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Terrence McNally

Terrence McNally (1938–2020), Tony-winning playwright who dramatized gay lives

by Linnea Crowther

Terrence McNally was an acclaimed playwright who dramatized gay lives in Tony-winning plays and musicals including “Love! Valour! Compassion!” and “Kiss of the Spider Woman.”

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Died: March 24, 2020 (Who else died on March 24?)

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Details of death: Died at a hospital in Sarasota, Florida of complications of COVID-19 at the age of 81.


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A prolific career: McNally focused on gay characters from the earliest days of his career, beginning with “And Things That Go Bump in the Night,” his 1964 Broadway debut. Though it fared poorly with audiences, McNally soon worked his way to Broadway hits including “The Ritz” (1975) and off-Broadway successes including “Frankie and Johnny in the Claire de Lune” (1987) and “Lips Together, Teeth Apart” (1991). The 1990s brought major accolades for McNally, beginning with “Kiss of the Spider Woman” (1992), an adaptation of the novel that won him the Tony Award for Best Book of a Musical. He’d win three more Tonys in the 1990s: Best Play for “Love! Valour! Compassion!” (1994) and “Master Class” (1995), and Best Book of a Musical for “Ragtime” (1996). His 1998 play “Corpus Christi” met with controversy as it portrayed Jesus and his disciples as gay men. Later projects included “The Full Monty” (2000), “The Visit” (2001), and “Mothers and Sons” (2014). In 2019, McNally was honored with the Tony Award for Lifetime Achievement and the Dramatists Guild Lifetime Achievement Award.

Notable quote: “I think I wanted to write about what it’s like to be a gay man at this particular moment in our history. I think I wanted to tell my friends how much they’ve meant to me. I think I wanted to tell everyone else who we are when they aren’t around. I think I wanted to reach out and let more people in to those places in my heart where I don’t ordinarily welcome strangers.” —from McNally’s preface to “Love! Valour! Compassion!”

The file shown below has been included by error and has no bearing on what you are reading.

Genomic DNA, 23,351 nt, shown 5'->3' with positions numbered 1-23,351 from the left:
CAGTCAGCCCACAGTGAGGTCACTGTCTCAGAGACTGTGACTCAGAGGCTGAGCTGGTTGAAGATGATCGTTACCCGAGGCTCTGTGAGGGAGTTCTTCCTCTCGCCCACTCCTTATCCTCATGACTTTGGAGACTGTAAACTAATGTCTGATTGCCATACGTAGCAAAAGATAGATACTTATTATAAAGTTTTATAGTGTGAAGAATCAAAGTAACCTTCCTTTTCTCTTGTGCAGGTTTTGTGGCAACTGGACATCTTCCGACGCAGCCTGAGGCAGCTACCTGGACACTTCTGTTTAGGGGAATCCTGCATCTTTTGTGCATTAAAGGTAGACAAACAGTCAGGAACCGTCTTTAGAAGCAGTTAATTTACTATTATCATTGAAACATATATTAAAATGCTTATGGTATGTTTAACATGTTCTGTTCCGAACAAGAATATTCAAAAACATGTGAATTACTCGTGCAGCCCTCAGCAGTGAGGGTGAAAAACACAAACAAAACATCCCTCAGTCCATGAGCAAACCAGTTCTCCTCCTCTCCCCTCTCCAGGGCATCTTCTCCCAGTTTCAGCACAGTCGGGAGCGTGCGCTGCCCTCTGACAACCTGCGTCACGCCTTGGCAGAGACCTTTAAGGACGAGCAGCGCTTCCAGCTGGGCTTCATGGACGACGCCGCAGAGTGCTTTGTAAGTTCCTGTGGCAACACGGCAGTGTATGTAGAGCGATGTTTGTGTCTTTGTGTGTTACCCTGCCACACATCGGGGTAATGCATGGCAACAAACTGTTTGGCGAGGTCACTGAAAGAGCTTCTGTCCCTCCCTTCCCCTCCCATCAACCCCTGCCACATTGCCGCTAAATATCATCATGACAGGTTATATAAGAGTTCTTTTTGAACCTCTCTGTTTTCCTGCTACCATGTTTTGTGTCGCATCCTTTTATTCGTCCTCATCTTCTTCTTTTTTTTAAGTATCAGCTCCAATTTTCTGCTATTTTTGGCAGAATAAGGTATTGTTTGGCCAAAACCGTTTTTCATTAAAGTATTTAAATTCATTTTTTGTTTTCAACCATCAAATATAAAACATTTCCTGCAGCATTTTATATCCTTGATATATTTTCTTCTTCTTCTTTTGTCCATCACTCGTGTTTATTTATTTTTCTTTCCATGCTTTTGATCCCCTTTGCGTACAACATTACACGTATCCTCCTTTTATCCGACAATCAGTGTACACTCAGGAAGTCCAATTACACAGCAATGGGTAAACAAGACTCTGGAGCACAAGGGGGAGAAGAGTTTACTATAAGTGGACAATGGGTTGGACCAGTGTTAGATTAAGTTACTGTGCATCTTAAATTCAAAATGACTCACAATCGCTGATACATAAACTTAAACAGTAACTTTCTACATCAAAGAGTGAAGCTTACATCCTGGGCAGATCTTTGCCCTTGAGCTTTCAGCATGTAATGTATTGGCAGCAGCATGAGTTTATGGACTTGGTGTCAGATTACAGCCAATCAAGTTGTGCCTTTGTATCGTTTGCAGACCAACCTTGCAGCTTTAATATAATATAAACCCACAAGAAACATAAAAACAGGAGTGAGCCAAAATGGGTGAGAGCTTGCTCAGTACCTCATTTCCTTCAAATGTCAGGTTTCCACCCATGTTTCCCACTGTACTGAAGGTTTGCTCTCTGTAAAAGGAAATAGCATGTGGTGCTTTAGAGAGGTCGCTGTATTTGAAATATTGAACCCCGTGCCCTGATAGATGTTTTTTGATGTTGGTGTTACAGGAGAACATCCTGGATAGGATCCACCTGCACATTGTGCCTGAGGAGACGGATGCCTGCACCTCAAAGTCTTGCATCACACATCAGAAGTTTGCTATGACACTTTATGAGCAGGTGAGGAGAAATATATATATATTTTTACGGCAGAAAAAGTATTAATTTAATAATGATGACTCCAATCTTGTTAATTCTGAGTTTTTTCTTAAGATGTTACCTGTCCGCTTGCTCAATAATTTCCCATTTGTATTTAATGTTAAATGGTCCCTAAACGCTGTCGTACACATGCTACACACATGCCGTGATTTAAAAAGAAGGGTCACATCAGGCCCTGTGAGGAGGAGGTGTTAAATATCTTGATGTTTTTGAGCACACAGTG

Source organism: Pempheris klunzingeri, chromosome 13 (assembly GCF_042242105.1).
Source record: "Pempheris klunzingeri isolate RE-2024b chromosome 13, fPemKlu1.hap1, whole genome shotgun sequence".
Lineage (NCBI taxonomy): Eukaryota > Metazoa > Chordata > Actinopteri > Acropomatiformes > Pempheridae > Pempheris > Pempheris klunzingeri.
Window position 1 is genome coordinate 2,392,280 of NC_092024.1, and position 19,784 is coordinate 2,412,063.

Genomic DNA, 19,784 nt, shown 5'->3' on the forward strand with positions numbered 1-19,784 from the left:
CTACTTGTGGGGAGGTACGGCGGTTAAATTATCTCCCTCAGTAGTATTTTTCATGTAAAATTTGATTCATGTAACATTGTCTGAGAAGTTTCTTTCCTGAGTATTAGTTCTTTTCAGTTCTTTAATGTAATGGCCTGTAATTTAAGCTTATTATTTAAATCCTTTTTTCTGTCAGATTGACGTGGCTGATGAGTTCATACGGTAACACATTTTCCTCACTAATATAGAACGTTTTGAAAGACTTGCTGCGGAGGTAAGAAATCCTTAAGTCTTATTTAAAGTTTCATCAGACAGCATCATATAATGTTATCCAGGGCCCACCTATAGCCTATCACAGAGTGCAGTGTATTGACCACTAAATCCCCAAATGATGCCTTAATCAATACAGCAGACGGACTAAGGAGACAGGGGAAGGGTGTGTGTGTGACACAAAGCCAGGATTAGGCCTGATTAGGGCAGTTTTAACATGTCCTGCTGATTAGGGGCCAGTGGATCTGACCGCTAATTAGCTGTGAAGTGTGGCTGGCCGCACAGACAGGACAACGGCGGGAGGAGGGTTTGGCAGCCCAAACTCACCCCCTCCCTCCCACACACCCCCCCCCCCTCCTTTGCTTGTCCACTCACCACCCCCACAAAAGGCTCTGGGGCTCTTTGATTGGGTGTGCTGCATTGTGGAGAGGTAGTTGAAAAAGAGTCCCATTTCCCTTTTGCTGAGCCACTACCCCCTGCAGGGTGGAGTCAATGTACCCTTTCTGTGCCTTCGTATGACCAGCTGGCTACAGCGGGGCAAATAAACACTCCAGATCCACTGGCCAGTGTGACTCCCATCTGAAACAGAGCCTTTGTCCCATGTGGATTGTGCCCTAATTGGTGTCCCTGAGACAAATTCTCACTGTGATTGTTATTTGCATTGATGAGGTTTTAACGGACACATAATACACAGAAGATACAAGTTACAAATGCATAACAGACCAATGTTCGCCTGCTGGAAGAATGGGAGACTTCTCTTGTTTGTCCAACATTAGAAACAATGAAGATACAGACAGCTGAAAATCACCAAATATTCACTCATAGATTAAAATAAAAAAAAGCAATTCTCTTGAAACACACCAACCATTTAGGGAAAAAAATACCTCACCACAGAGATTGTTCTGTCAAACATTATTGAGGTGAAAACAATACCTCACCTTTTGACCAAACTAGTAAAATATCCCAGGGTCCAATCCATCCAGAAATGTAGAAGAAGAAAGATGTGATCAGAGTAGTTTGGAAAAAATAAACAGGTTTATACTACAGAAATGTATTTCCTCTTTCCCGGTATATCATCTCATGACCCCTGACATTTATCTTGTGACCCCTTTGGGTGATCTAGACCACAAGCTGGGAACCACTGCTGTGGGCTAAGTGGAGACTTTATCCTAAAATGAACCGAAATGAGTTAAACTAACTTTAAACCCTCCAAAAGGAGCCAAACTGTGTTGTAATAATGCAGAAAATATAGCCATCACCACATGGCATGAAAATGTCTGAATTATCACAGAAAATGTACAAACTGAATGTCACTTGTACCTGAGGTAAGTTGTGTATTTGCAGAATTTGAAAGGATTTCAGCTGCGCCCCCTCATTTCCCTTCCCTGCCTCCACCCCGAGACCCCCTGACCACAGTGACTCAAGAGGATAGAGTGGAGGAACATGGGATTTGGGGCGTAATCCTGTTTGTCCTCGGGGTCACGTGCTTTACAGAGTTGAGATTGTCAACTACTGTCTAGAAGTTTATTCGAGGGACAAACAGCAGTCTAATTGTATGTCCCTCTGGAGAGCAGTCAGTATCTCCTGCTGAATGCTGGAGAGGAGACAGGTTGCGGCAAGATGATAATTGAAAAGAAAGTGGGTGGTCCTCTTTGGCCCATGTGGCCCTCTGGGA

What people said about him: “Heartbroken over the loss of Terrence McNally, a giant in our world, who straddled plays and musicals deftly. Grateful for his staggering body of work and his unfailing kindness” —Lin-Manuel Miranda, creator of “Hamilton”

“We lost a great artist today. I worked for and with Terrence McNally twice in my life and they were two of the greatest experiences I’ve ever had. His work was vital, intense, hysterical and rare. My hope is that he will inspire writers for years to come.” —“Seinfeld” star Jason Alexander

“I am terribly sad that we have lost Terrence McNally, a gift to the theater and to all who knew him. His vast body of work — droll and savage, down-to-earth and spiritual, sly and humane — is a treasure, and his contribution to LGBT representation is a legacy in itself.” —journalist Mark Harris

“Terrence McNally did so much to humanize and validate LGBT experiences and lives. Such a loss.” —journalist Sewell Chan

Full obituary: The New York Times

Related lives:

  • Mart Crowley (1935 – 2020), “Boys in the Band” playwright
  • Neil Simon (1927 – 2018), “The Odd Couple” playwright
  • Ntozake Shange (1948 – 2018), pioneering black feminist poet and playwright

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